There are a number of salient themes in Things Fall Apart . While we might examine the novel's treatment of the basic immorality of colonialism or the nature of friendship, perhaps the most prominent themes of the novel relate to (1) social structure as the basis for morality and (2)...
There are a number of salient themes in Things Fall Apart. While we might examine the novel's treatment of the basic immorality of colonialism or the nature of friendship, perhaps the most prominent themes of the novel relate to (1) social structure as the basis for morality and (2) identity as defined by purely individualistic, non-social traits.
Starting with the theme of individualistic identity, we can see this theme at work in Okonwo most clearly but also in his daughter Ezinma. In a social setting where roles are rigidly defined (which we can see in the hierarchy of the wives among other places), identity is nonetheless characterized by personal qualities. Custom plays a substantial role in determining a person's outward position and status, yet individuality often comes to the fore.
"Tribal custom dictates every aspect of members' lives. The tribe determines a man's worth by the number of titles he holds, the number of wives he acquires, and the number of yams he grows" (eNotes).
The counter-point to the influence of custom and social codes is found in the concept of the personal "chi."
"Clearly his personal god or chi was not made for great things. A man could not rise beyond the destiny of his chi."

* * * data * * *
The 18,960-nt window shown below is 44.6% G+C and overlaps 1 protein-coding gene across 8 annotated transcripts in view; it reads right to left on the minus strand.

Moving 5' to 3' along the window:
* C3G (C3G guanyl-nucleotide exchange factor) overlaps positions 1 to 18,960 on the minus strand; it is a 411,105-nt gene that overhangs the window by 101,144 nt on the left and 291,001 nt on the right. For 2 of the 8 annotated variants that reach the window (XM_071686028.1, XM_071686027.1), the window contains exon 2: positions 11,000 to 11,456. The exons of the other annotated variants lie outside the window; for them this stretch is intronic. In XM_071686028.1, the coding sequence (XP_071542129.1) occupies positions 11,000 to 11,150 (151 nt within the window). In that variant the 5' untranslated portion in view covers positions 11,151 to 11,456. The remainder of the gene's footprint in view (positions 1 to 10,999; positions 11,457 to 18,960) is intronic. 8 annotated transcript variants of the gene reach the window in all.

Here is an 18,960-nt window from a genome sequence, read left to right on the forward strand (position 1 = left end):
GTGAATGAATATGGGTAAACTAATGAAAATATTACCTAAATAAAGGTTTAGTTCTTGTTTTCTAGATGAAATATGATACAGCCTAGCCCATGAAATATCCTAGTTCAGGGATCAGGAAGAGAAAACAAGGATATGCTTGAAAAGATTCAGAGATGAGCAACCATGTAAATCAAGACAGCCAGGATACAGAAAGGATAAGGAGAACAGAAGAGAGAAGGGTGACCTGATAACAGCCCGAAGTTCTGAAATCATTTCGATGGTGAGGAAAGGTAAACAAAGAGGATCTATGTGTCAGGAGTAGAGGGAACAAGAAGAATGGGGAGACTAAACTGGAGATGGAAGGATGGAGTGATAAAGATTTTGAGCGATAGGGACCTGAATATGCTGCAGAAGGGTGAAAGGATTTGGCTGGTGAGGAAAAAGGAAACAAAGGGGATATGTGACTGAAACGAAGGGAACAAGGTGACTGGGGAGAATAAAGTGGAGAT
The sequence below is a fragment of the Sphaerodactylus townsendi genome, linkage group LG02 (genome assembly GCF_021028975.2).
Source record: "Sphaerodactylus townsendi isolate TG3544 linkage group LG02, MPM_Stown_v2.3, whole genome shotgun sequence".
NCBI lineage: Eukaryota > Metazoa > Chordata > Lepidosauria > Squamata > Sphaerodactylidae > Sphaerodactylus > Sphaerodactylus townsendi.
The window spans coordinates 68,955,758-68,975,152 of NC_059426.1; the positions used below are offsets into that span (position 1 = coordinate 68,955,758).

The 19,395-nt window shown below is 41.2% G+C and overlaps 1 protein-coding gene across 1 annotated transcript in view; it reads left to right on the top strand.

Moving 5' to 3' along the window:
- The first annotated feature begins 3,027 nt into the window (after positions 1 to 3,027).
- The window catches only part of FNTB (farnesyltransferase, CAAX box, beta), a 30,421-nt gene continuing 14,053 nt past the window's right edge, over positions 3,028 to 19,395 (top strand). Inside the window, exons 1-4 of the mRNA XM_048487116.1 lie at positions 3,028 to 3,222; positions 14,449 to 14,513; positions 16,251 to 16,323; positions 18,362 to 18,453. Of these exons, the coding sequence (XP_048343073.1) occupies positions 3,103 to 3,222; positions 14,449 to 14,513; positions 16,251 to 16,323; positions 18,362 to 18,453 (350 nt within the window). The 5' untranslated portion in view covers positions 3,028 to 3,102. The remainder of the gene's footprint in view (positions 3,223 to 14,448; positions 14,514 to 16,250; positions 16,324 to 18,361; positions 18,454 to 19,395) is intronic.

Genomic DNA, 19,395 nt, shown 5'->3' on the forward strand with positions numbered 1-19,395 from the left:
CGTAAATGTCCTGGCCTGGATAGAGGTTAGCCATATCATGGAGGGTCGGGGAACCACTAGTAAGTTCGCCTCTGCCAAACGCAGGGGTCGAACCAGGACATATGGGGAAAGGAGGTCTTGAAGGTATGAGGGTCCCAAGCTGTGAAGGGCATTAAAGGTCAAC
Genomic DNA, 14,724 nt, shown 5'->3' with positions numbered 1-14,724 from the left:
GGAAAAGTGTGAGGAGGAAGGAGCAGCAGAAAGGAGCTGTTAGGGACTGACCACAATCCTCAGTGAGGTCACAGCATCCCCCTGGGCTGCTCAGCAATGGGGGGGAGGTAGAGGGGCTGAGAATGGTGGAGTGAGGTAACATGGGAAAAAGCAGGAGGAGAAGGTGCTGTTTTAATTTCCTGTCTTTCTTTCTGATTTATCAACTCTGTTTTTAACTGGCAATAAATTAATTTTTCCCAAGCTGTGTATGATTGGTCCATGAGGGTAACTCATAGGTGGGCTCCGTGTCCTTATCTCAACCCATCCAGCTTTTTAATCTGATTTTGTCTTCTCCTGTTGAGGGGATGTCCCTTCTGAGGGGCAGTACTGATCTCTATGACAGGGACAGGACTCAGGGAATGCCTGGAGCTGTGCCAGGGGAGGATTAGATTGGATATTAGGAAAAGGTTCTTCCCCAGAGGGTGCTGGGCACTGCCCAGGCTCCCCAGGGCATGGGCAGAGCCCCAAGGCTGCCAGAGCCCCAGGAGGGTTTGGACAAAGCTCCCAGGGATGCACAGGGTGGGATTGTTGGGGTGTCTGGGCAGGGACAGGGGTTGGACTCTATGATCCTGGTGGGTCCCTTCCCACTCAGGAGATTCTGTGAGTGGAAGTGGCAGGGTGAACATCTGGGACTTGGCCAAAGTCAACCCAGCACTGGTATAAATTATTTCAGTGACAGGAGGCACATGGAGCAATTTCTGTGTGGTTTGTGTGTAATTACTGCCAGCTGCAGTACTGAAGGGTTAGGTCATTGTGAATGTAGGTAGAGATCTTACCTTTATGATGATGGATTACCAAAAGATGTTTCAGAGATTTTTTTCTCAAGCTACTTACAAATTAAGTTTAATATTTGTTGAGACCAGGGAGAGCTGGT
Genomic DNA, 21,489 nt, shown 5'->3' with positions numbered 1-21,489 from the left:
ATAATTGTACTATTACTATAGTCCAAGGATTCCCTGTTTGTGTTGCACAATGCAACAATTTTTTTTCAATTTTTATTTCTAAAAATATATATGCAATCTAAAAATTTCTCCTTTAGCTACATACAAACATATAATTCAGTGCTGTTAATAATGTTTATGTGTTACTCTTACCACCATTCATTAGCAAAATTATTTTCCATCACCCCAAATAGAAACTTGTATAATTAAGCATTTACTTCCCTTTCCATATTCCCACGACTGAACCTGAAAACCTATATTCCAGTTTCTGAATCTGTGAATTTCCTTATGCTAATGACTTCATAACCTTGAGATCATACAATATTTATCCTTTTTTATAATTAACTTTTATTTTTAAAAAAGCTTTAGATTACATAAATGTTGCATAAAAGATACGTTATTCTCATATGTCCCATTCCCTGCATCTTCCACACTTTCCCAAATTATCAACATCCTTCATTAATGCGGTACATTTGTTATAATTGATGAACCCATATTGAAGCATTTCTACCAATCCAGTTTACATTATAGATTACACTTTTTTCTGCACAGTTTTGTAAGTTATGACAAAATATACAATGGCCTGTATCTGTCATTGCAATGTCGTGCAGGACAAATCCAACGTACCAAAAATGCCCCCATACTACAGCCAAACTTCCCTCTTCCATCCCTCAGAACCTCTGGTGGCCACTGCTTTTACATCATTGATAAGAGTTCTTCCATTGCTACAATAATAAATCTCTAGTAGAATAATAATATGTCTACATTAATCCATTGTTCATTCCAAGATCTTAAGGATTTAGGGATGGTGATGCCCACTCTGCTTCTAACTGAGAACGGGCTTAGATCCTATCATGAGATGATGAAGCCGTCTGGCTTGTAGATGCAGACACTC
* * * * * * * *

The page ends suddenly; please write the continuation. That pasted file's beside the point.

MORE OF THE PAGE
Thus individuality is a foundation of character in the novel, a point which balances out the strict and formalized modes of identity enforced by social custom. This theme is important in part because so much of the novel is dedicated to exploring those social customs. Despite the rigidity and prevalence of these social identifiers, Ezinma and Okonkwo and others are seen, understood and act in accordance with personal qualities that have little to do with social norms and status.
The theme of social structure as the basis for morality is the more obvious of the themes being discussed here. Okonkwo kills his adopted son and the village sees this as the proper action (the moral thing to do) because the mechanism of village regulations calls for it. Many other examples can be drawn from the text to illuminate this theme as one of the central ideas in the text.
Importantly, the novel uses this notion of morality to do at least two things. The tribe's moral code is opposed to that of the colonizers and shown to be, arguably, equally arbitrary yet - critically - it is as fully-developed as anything the colonizers might claim. Also, the highly structured moral code creates an animating tension in the novel, which generates much of the complexity of the narrative as characters navigate conflicts of conscience within the framework of social mores.